Personally I don’t buy the “latest” gadgets as I don’t fancy being an unpaid tester. Now if they want to give me a free ithis, ithat for me to test for them. Or even pay me to test then that’s a different story. Just like I’m not impressed with the which? xmas cut back comp, clearly I’m a free tester for that, it doesn’t support Google chrome.

Member

Eek! Sorry if you’re having problems with the comp, William. It works OK for me in Chrome but if you can give me a bit more detail about the problems you’re having I’ll see if I can tweak to fix it!

In the meantime, I don’t want anyone to miss out on the chance to join in so if you want to email your submission to which.campaigns @ which .co.uk I’ll add you into the draw.

Update: I’ve just worked out what you mean – it’s an issue with how our CMS reacts to Chrome in this situation. I’m getting it fixed but in the meantime here’s a link that should work for you in Chrome:

http://www.e-activist.com/ea-action/widget?widgetId=802

Sorry about that!

Member
Mobile Manufacturers says:
7 December 2011

Mobile phone manufacturers have put together a website to help educate consumers on how to “spot a fake” at http://www.spotafakephone.com. It also includes information on what to look out for when buying batteries and other accessories.

Member

Thanks I found the code in the webpage, it does work fine with ie 8 though, 3 cheers ( for once) for Microsoft.

Member

There are huge numbers of fake memory cards out there, which physically look pretty much idetnical to the real thing.

i’ve found it very risky to buy memory from amazon marketplace and ebay – i’ve had more fakes than genuine cards. worth paying a bit extra for a reputable seller.
if i am allowed to recommend one 7dayshop.com is pretty cheap and always genuine (though delivery isn’t very fast)

Member
David Thomas says:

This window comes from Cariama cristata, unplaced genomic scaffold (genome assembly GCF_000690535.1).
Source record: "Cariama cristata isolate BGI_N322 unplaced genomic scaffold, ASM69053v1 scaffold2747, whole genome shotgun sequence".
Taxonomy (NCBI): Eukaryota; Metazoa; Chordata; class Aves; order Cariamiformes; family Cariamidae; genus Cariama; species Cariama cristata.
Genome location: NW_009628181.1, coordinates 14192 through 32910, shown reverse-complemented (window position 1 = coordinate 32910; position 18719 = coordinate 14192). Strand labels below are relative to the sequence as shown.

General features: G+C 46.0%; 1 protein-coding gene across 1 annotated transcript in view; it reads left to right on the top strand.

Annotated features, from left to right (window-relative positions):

10 December 2011

My wife believes that she was taken in by a fake item – me! She has been getting her money back ever since.

Member

Yes, I was taken in by an advert on eBay. “Genuine Sony laptop battery” shown with a photo of a genuine Sony battery – but in reality was a poor copy which arrived a month later direct from Hong Kong with no resemblance even to the Sony product. Pursued with PayPal as the credit card company but they found in favour of the rogue trader because they insist that they will only consider a claim if you get “expert” sworn statements from Sony within a very short timescale to the effect that it is not genuine – and of course nobody is prepared to do that for you. Photographic evidence of the 2 products is not accepted. Discovered PayPal’s “Customer Protection” to be absolutely useless and ineffectual and in itself misleading. So the moral is to always pay top price from a main dealer.

Member

Thanks for sharing this information, Kev. It seems incredible that you were treated in this way, but I am not surprised. Perhaps if enough people report problems the rogue trader will be closed down. I hope others have had more success in pursuing claims.

You need to be very careful with laptop batteries because even genuine ones can have safety issues and there have been a few recalls because of overheating.